Elementary Teacher Preparation: Minnesota

Delivering Well Prepared Teachers Policy

Goal

The state should ensure that its teacher preparation programs provide elementary teachers with a broad liberal arts education, the necessary foundation for teaching to the Common Core Standards.

Nearly meets
Suggested Citation:
National Council on Teacher Quality. (2011). Elementary Teacher Preparation: Minnesota results. State Teacher Policy Database. [Data set].
Retrieved from: https://www.nctq.org/yearbook/state/MN-Elementary-Teacher-Preparation-6

Analysis of Minnesota's policies

Minnesota is on the right track in ensuring that its elementary teacher candidates are adequately prepared to teach a broad range of elementary content.

In Minnesota, elementary teachers are required to pass each of the three subtests that comprise the Minnesota Teacher Licensure Examinations (MTLE) elementary education test. The first subtest includes reading and communication arts; the second one includes math and health/fitness and fine arts; and the third subtest includes science and social studies. 

Although the state does not specify any coursework requirements for general education or elementary teacher candidates, it does specify that those in teacher preparation programs must "complete a program of general studies in the liberal arts and sciences equivalent to the requirement for persons enrolled in programs not preparing persons for teacher licensure," and that the "liberal arts curriculum of the institution incorporates multicultural and global perspectives." 

In addition, Minnesota articulates standards that its approved teacher preparation programs must use to frame instruction in elementary content areas, including literature, science and health. However, these standards are too ambiguous and offer little guarantee that elementary teacher candidates will receive instruction in core topics like English literature, world history, or American history and government.

The state also outlines content standards as part of its MTLE content test, which are better than those found in most states. For example, elementary teachers must demonstrate knowledge of "children's and young adolescents' literature representing a range of genres, eras, perspectives, and cultures." Minnesota also requires knowledge of "historical and modern perspectives" in both U.S. and world history.  

Citation

Recommendations for Minnesota

Require a content test that ensures sufficient knowledge in all subjects.
Although Minnesota is on the right track by administering a three-part licensing test, thus making it harder for teachers to pass if they fail some subject areas, the state is encouraged to further strengthen its policy and require separate passing scores for each subject on its multiple-subject test.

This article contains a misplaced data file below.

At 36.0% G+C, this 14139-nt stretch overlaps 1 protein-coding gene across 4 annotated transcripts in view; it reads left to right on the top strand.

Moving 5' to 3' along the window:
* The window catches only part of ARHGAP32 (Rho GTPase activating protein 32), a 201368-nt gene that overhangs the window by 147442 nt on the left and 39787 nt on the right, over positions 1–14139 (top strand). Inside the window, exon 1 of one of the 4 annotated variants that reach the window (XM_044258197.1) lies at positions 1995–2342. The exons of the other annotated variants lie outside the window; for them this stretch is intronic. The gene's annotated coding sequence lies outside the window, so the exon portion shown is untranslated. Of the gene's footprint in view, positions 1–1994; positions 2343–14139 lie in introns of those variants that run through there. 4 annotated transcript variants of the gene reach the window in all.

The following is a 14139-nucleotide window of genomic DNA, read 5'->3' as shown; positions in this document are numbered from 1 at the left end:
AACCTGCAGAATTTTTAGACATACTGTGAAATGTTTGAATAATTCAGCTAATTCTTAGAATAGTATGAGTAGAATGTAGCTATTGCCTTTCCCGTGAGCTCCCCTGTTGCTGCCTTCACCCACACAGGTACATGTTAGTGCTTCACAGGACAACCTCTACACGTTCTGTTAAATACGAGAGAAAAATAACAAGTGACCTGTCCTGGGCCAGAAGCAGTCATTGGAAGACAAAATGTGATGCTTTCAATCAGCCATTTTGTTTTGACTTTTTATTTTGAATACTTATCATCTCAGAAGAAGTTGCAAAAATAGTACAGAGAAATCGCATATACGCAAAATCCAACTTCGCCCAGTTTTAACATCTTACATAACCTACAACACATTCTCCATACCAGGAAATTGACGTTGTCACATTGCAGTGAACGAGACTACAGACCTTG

Require at least an academic concentration.
An academic concentration, if not a full academic major, would not only enhance Minnesota teachers' content knowledge, but it would also ensure that prospective teachers have taken higher-level academic coursework. Further, it would provide an option for teacher candidates unable to fulfill student teaching or other professional requirements to still earn a degree. 

State response to our analysis

Minnesota recognized the factual accuracy of this analysis. The state added that prior to 2010, elementary candidates in Minnesota were required to earn a specialty area endorsement in addition to the K-6 license. "Our experience demonstrated that the K-6 plus specialty design presented significant challenges for our colleges and universities that sought to deliver a depth of preparation in areas such as reading and meeting the needs of special education students and English language learners. As such, we eliminated the specialty requirement and significantly increased the rigor and depth of required preparation in reading." 

Research rationale

Numerous research studies have established the strong relationship between teachers' vocabulary (a proxy for being broadly educated) and student achievement. For example: A.J. Wayne and P. Youngs, "Teacher characteristics and student achievement gains: A review," Review of Educational Research 3, No. 1 (2003): 89-122. See also G.J. Whitehurst, "Scientifically based research on teacher quality: Research on teacher preparation and professional development," presented at the 2002 White House Conference on Preparing Teachers; R. Ehrenberg and D. Brewer, "Did Teachers' Verbal Ability and Race Matter in the 1950s? Coleman Revisited," Economics of Education Review 14 (1995), 1-21.